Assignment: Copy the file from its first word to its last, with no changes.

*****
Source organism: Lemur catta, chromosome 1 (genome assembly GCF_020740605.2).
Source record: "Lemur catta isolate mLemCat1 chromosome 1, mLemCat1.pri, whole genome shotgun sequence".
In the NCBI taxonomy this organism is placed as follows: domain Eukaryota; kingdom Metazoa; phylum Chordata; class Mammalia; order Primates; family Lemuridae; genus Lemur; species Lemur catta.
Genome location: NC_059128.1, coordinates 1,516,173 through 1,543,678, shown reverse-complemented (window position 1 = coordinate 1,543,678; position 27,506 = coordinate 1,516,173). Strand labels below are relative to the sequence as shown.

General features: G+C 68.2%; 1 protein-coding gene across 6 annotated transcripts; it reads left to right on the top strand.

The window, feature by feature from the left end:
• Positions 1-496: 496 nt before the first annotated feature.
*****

Source organism: Lemur catta, chromosome 1 (genome assembly GCF_020740605.2).
Source record: "Lemur catta isolate mLemCat1 chromosome 1, mLemCat1.pri, whole genome shotgun sequence".
In the NCBI taxonomy this organism is placed as follows: domain Eukaryota; kingdom Metazoa; phylum Chordata; class Mammalia; order Primates; family Lemuridae; genus Lemur; species Lemur catta.
Genome location: NC_059128.1, coordinates 1,516,173 through 1,543,678, shown reverse-complemented (window position 1 = coordinate 1,543,678; position 27,506 = coordinate 1,516,173). Strand labels below are relative to the sequence as shown.

General features: G+C 68.2%; 1 protein-coding gene across 6 annotated transcripts; it reads left to right on the top strand.

The window, feature by feature from the left end:
• Positions 1-496: 496 nt before the first annotated feature.